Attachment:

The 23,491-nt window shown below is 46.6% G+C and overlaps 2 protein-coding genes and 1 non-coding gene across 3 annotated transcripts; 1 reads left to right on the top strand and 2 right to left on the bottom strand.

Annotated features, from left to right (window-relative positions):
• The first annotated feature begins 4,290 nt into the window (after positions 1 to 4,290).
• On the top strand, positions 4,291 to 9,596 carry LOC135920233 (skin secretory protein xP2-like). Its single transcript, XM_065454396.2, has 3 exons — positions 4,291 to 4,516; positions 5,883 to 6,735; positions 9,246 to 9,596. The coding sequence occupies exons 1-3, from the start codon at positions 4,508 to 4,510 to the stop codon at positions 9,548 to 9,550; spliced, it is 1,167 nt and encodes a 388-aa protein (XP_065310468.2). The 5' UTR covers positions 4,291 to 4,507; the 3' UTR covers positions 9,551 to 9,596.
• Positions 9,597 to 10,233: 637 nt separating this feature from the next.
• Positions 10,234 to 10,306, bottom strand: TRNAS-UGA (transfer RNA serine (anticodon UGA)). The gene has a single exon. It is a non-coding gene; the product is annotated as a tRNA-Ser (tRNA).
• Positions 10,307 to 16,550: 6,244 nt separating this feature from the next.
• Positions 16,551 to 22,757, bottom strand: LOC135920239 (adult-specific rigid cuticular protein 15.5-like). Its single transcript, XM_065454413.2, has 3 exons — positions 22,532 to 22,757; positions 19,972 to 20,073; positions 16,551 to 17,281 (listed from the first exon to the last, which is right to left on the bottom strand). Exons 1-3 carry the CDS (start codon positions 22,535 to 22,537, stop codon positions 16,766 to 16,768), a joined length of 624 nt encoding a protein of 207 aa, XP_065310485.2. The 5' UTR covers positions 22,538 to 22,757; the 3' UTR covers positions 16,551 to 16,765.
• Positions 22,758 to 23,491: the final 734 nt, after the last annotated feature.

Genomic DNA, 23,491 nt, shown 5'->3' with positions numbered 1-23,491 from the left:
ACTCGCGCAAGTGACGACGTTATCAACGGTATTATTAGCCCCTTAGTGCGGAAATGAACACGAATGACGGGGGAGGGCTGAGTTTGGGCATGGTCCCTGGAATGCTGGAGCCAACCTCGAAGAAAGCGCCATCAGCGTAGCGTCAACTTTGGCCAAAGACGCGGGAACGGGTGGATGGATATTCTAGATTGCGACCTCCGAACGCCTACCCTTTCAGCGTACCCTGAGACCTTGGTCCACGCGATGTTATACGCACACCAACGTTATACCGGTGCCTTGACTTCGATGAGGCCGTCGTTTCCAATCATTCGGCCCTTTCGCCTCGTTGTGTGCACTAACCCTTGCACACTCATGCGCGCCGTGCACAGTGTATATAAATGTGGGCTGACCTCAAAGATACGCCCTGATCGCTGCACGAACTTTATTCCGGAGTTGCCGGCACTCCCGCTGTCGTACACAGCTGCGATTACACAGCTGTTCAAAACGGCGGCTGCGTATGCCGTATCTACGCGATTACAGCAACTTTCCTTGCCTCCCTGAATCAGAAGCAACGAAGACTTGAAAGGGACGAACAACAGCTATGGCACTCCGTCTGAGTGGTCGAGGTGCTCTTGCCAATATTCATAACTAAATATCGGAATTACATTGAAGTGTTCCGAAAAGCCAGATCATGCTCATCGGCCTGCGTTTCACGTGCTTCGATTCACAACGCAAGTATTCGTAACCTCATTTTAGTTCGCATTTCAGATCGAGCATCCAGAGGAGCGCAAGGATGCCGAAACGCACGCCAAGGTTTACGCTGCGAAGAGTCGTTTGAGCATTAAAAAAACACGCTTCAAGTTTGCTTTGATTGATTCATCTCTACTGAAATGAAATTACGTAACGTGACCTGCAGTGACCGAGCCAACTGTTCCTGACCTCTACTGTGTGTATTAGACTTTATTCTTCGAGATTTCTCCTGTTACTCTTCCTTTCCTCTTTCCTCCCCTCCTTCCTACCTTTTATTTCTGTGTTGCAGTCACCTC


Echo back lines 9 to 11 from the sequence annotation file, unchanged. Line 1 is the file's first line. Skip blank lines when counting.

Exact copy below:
• Positions 22,758 to 23,491: the final 734 nt, after the last annotated feature.

Genomic DNA, 23,491 nt, shown 5'->3' with positions numbered 1-23,491 from the left:
ACTCGCGCAAGTGACGACGTTATCAACGGTATTATTAGCCCCTTAGTGCGGAAATGAACACGAATGACGGGGGAGGGCTGAGTTTGGGCATGGTCCCTGGAATGCTGGAGCCAACCTCGAAGAAAGCGCCATCAGCGTAGCGTCAACTTTGGCCAAAGACGCGGGAACGGGTGGATGGATATTCTAGATTGCGACCTCCGAACGCCTACCCTTTCAGCGTACCCTGAGACCTTGGTCCACGCGATGTTATACGCACACCAACGTTATACCGGTGCCTTGACTTCGATGAGGCCGTCGTTTCCAATCATTCGGCCCTTTCGCCTCGTTGTGTGCACTAACCCTTGCACACTCATGCGCGCCGTGCACAGTGTATATAAATGTGGGCTGACCTCAAAGATACGCCCTGATCGCTGCACGAACTTTATTCCGGAGTTGCCGGCACTCCCGCTGTCGTACACAGCTGCGATTACACAGCTGTTCAAAACGGCGGCTGCGTATGCCGTATCTACGCGATTACAGCAACTTTCCTTGCCTCCCTGAATCAGAAGCAACGAAGACTTGAAAGGGACGAACAACAGCTATGGCACTCCGTCTGAGTGGTCGAGGTGCTCTTGCCAATATTCATAACTAAATATCGGAATTACATTGAAGTGTTCCGAAAAGCCAGATCATGCTCATCGGCCTGCGTTTCACGTGCTTCGATTCACAACGCAAGTATTCGTAACCTCATTTTAGTTCGCATTTCAGATCGAGCATCCAGAGGAGCGCAAGGATGCCGAAACGCACGCCAAGGTTTACGCTGCGAAGAGTCGTTTGAGCATTAAAAAAACACGCTTCAAGTTTGCTTTGATTGATTCATCTCTACTGAAATGAAATTACGTAACGTGACCTGCAGTGACCGAGCCAACTGTTCCTGACCTCTACTGTGTGTATTAGACTTTATTCTTCGAGATTTCTCCTGTTACTCTTCCTTTCCTCTTTCCTCCCCTCCTTCCTACCTTTTATTTCTGTGTTGCAGTCACCTC